He noted that early pass sales and summer retail sales were strong.

A return to travel. Big White in British Columbia, which saw local passholders balloon during the pandemic, is expecting to see some of its international guests return with the easing of Covid travel restrictions.

“Vancouver air travel is opening up. The Washington state fly market is very strong, pre-pandemic strong. Australia is coming off a very successful winter season—we just don’t have enough flights,” said Michael Ballingall, Big White senior VP, sales and marketing.

Flights from Toronto are plentiful, but Ballingall said they have nearly doubled in price. “The path to the resort is not as easy,” he said. 

“On the bright side, our seven-day packages are looking very healthy,” he said, and predicted business levels this winter will be about 80 percent of normal; “Our last normal season was 2018-19.”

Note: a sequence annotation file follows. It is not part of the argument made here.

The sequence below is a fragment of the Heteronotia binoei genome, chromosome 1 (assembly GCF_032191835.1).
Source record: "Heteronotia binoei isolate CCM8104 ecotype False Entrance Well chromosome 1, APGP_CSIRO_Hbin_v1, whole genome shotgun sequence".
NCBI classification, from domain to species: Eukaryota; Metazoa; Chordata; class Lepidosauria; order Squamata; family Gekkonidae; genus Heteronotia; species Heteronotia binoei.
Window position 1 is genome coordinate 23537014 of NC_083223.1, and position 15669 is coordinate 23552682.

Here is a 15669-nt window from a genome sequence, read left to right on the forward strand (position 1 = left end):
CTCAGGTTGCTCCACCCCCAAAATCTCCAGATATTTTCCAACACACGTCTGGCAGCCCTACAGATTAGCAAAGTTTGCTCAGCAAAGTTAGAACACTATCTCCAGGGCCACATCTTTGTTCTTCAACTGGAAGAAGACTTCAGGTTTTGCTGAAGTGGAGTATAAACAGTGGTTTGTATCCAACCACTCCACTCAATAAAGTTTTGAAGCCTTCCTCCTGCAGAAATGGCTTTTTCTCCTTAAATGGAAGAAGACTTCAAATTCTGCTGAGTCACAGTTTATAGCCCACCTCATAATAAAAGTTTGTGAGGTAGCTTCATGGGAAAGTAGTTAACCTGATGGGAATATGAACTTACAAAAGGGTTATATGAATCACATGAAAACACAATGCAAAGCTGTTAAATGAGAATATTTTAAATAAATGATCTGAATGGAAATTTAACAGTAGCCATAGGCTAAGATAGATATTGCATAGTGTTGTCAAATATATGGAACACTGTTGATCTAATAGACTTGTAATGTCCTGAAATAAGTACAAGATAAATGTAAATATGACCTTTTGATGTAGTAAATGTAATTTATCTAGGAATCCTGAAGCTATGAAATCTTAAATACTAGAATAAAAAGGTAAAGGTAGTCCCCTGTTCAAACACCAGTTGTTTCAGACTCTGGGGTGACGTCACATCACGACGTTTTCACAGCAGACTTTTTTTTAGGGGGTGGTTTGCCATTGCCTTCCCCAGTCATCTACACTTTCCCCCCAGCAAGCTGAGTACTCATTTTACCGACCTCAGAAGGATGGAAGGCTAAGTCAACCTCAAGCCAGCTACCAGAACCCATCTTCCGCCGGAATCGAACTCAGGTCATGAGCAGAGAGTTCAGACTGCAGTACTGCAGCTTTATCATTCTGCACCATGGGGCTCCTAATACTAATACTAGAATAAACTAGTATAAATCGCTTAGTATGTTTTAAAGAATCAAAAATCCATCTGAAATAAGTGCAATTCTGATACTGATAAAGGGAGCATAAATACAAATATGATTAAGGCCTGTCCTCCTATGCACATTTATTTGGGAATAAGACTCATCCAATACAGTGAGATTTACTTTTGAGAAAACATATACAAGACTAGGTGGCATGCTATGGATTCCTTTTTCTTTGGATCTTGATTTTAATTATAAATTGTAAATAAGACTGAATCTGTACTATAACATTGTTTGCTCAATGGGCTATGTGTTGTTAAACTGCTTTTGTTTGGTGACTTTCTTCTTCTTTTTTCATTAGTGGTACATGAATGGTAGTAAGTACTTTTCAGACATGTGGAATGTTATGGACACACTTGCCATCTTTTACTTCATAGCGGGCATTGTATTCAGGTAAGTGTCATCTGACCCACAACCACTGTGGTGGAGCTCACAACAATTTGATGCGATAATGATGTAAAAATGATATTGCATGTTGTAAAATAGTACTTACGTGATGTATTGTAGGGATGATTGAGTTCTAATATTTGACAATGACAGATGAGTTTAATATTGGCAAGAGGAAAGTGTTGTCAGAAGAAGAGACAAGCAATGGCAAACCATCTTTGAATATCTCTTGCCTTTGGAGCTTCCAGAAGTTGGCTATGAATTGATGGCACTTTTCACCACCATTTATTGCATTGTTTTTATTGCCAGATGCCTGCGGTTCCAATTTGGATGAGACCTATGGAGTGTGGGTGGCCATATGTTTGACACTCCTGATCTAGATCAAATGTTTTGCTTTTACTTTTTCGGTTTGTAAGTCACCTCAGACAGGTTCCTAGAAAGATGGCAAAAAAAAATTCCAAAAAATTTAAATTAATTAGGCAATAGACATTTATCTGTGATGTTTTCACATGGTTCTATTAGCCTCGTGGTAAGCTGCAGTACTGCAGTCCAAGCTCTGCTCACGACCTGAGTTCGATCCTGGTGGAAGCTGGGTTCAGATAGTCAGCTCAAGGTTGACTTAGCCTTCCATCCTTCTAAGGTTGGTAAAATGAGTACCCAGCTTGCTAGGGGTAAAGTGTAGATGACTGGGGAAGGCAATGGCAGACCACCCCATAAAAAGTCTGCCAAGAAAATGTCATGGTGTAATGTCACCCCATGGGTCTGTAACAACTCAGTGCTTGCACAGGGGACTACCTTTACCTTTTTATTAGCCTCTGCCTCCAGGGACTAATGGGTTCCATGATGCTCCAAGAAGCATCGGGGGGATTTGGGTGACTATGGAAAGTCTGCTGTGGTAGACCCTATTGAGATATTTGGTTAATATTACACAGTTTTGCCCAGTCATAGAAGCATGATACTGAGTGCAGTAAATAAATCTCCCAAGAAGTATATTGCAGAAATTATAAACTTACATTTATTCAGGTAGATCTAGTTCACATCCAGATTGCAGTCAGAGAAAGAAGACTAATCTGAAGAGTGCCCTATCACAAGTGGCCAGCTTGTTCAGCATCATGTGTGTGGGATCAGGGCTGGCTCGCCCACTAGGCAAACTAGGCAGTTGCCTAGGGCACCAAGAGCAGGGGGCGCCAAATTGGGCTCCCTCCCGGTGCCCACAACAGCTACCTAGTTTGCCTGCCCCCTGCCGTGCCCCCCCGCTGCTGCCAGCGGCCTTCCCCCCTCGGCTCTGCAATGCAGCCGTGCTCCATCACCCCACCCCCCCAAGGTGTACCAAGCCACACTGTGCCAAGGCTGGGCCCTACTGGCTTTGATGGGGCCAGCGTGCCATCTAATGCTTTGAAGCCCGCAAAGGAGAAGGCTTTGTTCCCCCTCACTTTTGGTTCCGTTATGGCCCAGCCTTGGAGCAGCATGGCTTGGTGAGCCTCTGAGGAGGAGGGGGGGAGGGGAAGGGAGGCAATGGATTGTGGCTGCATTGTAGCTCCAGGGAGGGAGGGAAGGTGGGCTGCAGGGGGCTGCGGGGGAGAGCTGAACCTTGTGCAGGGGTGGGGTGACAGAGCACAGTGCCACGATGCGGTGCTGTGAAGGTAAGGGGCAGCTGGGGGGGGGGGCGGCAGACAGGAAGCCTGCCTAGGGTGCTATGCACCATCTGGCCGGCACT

At Telluride, Colo., where summer business was down slightly from 2021’s “off the charts” pace, Patrick Latcham, VP, sales and marketing, said the lifting of Covid travel restrictions will likely cut both ways for the ski industry. “Ultimately, some guests will decide to go international, and some of our international guests, particularly from Australia, will decide to come here,” he speculated.

So far, he said, early lodging and ticket sales are on pace with last winter.

Back to early pass sales. At Saskadena Six, Vt. (formerly Suicide Six), resort president Courtney Lowe said early pass sales are starting to pick up after a slower-than-last-year start. “I think we’re getting back to more normal buying habits,” he said.